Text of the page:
This historic home once belonged to Johnathan Corwin, one of the magistrates called on to investigate the preliminary inquiries into the witchcraft accusations. Along with Magistrate John Hathorne, Corwin held hearings in early 1692, including the famous trials involving Tituba, Sarah Good, and Sarah Osborne. The property is one of the few remaining structures in Salem with direct ties to the witch trials that saw over two hundred people accused of practicing witchcraft. The home has been converted into the Witch House, a museum that focuses on the history of the community in the late seventeenth century including the events leading up to the Salem Witch Trials. The museum includes period furnishings, documents, and artifacts that are part of exhibits related to the life of the judge and his family. There are also exhibits related to the other residents of Salem in 1692, including those who were executed.


  • The Corwin House is now known as the "Witch House" and home to a museum.
    The Corwin House is now known as the "Witch House" and home to a museum.
  • Transcripts of the witch trials inside the house educate visitors on the witch trials.
    Transcripts of the witch trials inside the house educate visitors on the witch trials.
  • The Corwin house in 1642, when it still belonged to Richard Davenport.
    The Corwin house in 1642, when it still belonged to Richard Davenport.

Jonathan Corwin was born on November 14, 1640 in Salem, Massachusetts. Corwin purchased this house from Captain Richard Davenport on February 11, 1674, and he lived here for over forty years. The house was partially finished when purchased; it was remodeled several times before being converted into a museum. The home was acquired and renovated by Historic Salem in 1946 and opened as a museum in 1948. The museum offers a glimpse into the life of Jonathan Corwin and includes many artifacts relating to the witch trials.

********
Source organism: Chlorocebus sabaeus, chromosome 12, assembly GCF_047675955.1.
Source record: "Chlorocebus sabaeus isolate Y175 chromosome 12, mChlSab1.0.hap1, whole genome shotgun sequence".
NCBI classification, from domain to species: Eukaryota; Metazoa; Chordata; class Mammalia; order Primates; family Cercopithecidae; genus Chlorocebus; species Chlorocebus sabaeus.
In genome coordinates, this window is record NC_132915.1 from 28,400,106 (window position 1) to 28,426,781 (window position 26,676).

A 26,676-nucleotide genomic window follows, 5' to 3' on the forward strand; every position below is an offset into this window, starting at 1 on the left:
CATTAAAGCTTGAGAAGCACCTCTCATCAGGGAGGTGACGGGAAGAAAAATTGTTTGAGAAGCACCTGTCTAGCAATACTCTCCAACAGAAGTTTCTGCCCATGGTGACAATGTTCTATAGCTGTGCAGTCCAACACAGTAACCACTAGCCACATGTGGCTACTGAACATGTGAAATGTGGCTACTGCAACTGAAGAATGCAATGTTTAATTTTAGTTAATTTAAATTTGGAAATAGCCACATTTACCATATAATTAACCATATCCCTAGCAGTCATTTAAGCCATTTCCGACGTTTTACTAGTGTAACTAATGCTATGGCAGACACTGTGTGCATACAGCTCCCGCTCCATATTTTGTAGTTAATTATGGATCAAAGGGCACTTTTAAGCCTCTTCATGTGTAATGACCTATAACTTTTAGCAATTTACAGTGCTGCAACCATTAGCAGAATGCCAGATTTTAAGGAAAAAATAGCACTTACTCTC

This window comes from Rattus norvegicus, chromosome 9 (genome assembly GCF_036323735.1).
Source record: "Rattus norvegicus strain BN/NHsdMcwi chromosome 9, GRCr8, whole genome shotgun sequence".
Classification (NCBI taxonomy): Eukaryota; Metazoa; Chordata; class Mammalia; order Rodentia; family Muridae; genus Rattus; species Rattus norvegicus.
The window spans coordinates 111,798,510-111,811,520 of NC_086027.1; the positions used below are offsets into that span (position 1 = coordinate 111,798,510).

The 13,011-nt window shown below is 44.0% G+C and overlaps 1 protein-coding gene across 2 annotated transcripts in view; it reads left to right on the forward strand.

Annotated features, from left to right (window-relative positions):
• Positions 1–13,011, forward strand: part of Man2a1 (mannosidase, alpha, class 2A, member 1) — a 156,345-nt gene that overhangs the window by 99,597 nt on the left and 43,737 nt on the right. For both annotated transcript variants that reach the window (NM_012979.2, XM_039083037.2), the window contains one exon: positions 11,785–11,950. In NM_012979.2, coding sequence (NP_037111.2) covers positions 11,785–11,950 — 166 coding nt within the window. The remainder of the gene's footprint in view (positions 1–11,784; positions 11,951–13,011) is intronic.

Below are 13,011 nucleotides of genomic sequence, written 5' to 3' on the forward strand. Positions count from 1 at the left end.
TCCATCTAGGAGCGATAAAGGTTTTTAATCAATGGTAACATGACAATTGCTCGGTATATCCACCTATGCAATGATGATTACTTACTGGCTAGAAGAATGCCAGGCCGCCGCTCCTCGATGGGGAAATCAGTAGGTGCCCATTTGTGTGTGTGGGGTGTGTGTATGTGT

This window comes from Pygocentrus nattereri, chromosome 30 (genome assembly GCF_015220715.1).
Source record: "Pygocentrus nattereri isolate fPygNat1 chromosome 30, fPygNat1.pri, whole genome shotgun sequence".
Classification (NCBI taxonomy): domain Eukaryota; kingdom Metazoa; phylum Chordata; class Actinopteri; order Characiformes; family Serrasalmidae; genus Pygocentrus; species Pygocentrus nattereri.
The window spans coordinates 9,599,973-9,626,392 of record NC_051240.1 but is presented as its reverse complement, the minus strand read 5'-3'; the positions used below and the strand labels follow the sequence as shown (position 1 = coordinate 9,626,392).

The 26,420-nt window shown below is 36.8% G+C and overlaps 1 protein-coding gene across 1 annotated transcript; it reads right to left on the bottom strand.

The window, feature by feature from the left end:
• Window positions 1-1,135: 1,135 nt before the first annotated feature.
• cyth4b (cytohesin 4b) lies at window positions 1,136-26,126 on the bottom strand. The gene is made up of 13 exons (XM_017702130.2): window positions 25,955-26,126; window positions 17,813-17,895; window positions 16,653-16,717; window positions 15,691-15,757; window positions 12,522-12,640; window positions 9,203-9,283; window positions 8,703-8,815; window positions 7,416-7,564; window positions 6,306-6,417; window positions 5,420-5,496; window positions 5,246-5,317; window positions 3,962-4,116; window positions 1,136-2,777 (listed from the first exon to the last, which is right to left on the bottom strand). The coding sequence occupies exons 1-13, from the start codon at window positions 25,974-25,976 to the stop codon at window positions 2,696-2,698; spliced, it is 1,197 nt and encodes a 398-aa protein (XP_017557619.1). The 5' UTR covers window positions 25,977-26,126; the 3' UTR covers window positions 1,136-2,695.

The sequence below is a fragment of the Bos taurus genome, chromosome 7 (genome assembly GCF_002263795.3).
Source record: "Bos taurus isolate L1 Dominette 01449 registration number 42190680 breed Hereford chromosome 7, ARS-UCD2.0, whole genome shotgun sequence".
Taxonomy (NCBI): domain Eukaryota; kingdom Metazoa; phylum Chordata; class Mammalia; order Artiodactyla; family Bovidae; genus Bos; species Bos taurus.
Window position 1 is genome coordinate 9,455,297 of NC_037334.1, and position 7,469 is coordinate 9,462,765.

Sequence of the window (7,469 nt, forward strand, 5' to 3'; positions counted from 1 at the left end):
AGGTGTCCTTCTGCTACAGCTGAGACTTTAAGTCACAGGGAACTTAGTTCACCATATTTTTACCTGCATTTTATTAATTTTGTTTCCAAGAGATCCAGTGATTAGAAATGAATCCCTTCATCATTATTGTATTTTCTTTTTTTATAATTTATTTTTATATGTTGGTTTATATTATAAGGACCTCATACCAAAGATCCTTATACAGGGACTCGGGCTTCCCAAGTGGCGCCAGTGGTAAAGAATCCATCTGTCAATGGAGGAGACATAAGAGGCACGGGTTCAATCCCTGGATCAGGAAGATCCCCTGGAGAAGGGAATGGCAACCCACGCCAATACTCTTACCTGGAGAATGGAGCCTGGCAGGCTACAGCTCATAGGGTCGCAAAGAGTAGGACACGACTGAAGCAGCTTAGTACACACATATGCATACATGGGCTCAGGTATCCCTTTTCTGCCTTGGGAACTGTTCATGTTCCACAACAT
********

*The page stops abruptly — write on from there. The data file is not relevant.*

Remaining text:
Corwin quickly climbed the ladder of the elite in Salem, working as a shipbuilder, merchant, and importer of British goods. In 1662, Corwin’s younger sister Abigail married into the Hathorne family. Both Jonathan Corwin and John Hathorne served as judges during the examinations of the witch trials and decided if a citizen was guilty of practicing witchcraft.

According to the book Death in Salem: The Private Lives Behind the 1692 Witch Hunt, Corwin sometimes used the eastern front room of this house to conduct interviews and interrogations. Although twenty were executed and many in Salem acknowledged their role in the hysteria, there is no evidence that Corwin expressed remorse for his involvement in the witch trials of 1692. Corwin died in 1718 and is buried at Broad Street cemetery in Salem, MA.

In the 1940s, the city of Salem wished to enlarge North Street. This would have resulted in the demolition of the Corwin house. However, Salem citizens raised $42,000 and saved this house, along with the neighboring Bowditch House. The house now stands approximately 35 feet back from its original location. The home was later restored by historic Salem in 1946 and opened as a museum two years later.

Foulds, Diane E. Death in Salem : The Private Lives behind the 1692 Witch Hunt. Guilford, Conn.: Globe Pequot, 2010.

H W B. "HISTORIC SALEM---"WITCH HILL"---"WITCH HOUSE," ETC." Oneida Circular (1871-1876) 8, no. 12 (1871): 94.

Eusebius. "SALEM WITCHCRAFT." New York Observer and Chronicle (1833-1912) 34, no. 28 (1856): 221.

Drake, Samuel. "THE OLD WITCH-HOUSE AT SALEM." Appletons' Journal of Literature, Science and Art (1869-1876) X, no. 245 (1873): 673.